Note that, although we provide the above-described references as examples of a system that supports execute-ahead mode and deferred-execution mode, numerous other publications, conference papers, patent publications, and issued patents describe additional aspects of the execute-ahead mode and the deferred-execution mode. See, for example, U.S. Pat. No. 7,293,161, entitled “Deferring Loads and Stores When a Load Buffer or Store Buffer Fills During Execute-Ahead Mode,” by inventors Shailender Chaudhry, Marc Tremblay, and Paul Caprioli, or U.S. Pat. No. 7,487,335, entitled “Method and Apparatus for Accessing Registers During Deferred Execution,” by inventors Shailender Chaudhry, Syed I. Haq, Mohammed M. Rahman, and Khanh Luu.

In addition, although we provide the above-described references as examples of a system that supports scout mode, numerous other publications, conference papers, patent publications, and issued patents describe additional aspects of the scout mode. See, for example, U.S. patent publication no. 2004/0133769, entitled “Generating Prefetches by Speculatively Executing Code Through Hardware Scout Threading,” by inventors Shailender Chaudhry and Marc Tremblay, or U.S. patent publication no. 2004/0133767, entitled “Performing Hardware Scout Threading in a System that Supports Simultaneous Multithreading,” by inventors Shailender Chaudhry and Marc Tremblay.

Speculative Execution

FIG. 3 presents a state diagram which includes a normal-execution mode 300, an execute-ahead mode 302, a deferred-execution mode 304, and a scout mode 306 in accordance with the described embodiments. Generally, the described embodiments can operate in execute-ahead mode 302 or deferred-execution mode 304 to speculatively execute program code following a data-dependent stall condition in normal-execution mode 300. In addition, the described embodiments can operate in scout mode 306 to speculatively execute program code following a non-data-dependent stall condition in normal-execution mode 300, execute-ahead mode 302, or deferred-execution mode 304. Using speculative execution, these embodiments can perform useful computational work in cases where some existing processors are stalled waiting for a stall condition to be resolved so that subsequent instructions can be executed.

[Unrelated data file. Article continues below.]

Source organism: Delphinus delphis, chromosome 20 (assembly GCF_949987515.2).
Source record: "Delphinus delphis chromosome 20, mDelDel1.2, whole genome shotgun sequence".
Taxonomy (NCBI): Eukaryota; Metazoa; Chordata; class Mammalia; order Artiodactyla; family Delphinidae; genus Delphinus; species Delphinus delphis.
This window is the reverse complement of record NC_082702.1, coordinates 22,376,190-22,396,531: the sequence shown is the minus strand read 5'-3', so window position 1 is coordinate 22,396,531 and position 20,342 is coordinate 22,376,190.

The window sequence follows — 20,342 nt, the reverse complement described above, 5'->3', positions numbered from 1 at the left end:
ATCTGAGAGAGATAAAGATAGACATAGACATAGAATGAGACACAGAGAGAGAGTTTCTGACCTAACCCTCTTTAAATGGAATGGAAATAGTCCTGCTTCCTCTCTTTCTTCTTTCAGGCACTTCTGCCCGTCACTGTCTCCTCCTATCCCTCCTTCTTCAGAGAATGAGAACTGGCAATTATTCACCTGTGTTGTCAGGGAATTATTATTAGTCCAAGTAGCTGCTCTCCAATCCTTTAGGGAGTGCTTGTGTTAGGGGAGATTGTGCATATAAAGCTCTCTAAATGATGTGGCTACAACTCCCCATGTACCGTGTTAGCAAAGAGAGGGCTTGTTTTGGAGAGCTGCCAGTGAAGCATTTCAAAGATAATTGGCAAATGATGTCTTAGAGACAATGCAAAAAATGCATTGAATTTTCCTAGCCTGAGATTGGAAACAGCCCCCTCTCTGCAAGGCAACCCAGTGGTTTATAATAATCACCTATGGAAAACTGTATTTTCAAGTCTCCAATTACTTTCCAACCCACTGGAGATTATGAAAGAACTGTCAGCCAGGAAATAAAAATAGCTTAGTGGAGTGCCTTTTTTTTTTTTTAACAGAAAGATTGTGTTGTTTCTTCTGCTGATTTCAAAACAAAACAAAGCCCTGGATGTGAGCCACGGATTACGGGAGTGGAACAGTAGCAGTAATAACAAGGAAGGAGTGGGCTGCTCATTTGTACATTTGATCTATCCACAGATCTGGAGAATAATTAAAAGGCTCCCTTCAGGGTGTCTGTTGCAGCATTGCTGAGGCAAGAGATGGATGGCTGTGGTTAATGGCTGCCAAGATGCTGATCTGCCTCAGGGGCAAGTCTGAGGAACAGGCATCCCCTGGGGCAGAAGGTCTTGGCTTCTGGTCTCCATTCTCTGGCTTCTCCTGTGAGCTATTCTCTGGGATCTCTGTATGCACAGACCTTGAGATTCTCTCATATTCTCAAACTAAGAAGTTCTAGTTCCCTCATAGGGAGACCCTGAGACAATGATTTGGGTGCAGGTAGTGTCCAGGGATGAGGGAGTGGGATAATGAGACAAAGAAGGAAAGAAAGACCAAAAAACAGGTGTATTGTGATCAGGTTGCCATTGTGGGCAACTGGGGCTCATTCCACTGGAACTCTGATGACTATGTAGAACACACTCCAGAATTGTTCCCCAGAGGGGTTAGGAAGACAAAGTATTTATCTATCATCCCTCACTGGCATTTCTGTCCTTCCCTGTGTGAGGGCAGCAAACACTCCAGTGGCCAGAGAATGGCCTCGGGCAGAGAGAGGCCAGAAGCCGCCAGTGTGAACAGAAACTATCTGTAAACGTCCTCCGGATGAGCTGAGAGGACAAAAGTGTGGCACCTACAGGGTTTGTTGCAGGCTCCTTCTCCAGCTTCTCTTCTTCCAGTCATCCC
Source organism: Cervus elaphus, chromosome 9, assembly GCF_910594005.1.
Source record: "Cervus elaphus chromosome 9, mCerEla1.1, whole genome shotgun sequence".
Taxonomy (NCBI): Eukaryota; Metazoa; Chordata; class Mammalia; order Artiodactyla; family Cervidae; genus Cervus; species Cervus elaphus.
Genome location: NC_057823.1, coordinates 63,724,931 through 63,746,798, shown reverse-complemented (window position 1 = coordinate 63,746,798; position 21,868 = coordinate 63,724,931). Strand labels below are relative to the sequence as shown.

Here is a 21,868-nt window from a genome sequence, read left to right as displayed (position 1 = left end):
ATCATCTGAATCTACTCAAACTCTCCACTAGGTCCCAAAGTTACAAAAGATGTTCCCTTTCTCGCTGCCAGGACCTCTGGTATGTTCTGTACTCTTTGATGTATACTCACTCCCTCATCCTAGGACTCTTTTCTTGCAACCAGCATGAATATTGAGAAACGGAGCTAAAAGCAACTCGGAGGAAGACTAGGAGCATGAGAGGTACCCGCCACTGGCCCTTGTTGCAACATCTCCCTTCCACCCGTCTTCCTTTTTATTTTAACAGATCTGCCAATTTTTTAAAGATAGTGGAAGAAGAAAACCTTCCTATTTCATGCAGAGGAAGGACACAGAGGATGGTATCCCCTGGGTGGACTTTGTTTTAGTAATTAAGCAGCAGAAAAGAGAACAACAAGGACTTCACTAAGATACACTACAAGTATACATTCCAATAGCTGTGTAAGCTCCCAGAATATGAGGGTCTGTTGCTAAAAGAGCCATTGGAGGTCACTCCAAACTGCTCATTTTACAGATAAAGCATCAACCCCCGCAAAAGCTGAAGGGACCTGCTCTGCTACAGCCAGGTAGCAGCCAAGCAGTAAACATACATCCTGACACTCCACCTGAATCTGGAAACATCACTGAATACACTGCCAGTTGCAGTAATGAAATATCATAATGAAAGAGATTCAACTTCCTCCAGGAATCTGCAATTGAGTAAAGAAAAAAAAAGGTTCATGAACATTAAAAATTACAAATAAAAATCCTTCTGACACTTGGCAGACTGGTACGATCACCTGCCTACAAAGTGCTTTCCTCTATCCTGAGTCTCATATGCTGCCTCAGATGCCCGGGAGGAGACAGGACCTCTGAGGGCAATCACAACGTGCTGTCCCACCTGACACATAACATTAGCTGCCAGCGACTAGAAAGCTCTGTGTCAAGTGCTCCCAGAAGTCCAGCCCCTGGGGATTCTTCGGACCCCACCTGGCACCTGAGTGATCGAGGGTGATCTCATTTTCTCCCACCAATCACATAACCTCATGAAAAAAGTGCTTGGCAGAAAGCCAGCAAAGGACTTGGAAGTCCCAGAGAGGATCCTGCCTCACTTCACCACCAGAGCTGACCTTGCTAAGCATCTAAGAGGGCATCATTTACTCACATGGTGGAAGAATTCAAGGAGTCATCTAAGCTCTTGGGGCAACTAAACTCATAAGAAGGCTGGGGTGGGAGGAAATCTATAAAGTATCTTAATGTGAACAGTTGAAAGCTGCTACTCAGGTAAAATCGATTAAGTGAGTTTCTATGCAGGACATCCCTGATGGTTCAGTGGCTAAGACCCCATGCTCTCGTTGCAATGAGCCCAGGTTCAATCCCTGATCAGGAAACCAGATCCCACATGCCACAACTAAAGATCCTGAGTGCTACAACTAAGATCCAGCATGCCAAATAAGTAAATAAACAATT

As shown in FIG. 3, processor 102 initially executes program code in normal-execution mode 300. In normal-execution mode 300, processor 102 executes instructions from program code in program order and commits results from executing instructions to the architectural state of processor 102.

Upon encountering an unresolved data dependency during execution of an instruction in normal-execution mode 300, processor 102 transitions to execute-ahead mode 302. In the described embodiments, an unresolved data dependency can include, but is not limited to: (1) a use of an operand that has not returned from a preceding load miss (e.g., a D-cache miss); (2) a use of an operand that has not returned from a preceding data translation lookaside buffer (DTLB) miss; (3) a use of an operand that has not returned from a preceding full or partial read-after-write (RAW) from store buffer operation; and (4) a use of a result from a prior instruction (as an operand) that was subject to an unresolved data dependency.

When transitioning to execute-ahead mode 302, processor 102 generates a checkpoint that can be used to restore a pre-speculation architectural state to processor 102. Generating the checkpoint involves preserving the architectural state of processor 102 to facilitate subsequent recovery should a need arise to return to the pre-speculation state during execute-ahead mode 302, deferred-execution mode 304, or scout mode 306.

In addition, because the instruction with the unresolved data dependency cannot be executed until the data dependency is resolved, execution unit 204 forwards the instruction to deferred buffer 208. The instruction is then stored in deferred buffer 208 until the data dependency is resolved. (We call this operation “deferring” the instruction, and refer to such an instruction as a “deferred instruction.”)

By deferring the instruction with the unresolved data dependency, processor 102 frees execution unit 204 to speculatively execute subsequent non-dependent instructions. Hence, in execute-ahead mode 302, processor 102 continues to execute subsequent instructions in program order. While executing subsequent instructions, any instructions that cannot be completed because of an unresolved data dependency or a dependency on a result of a prior deferred instruction are not executed, but are instead also deferred and placed in deferred buffer 208.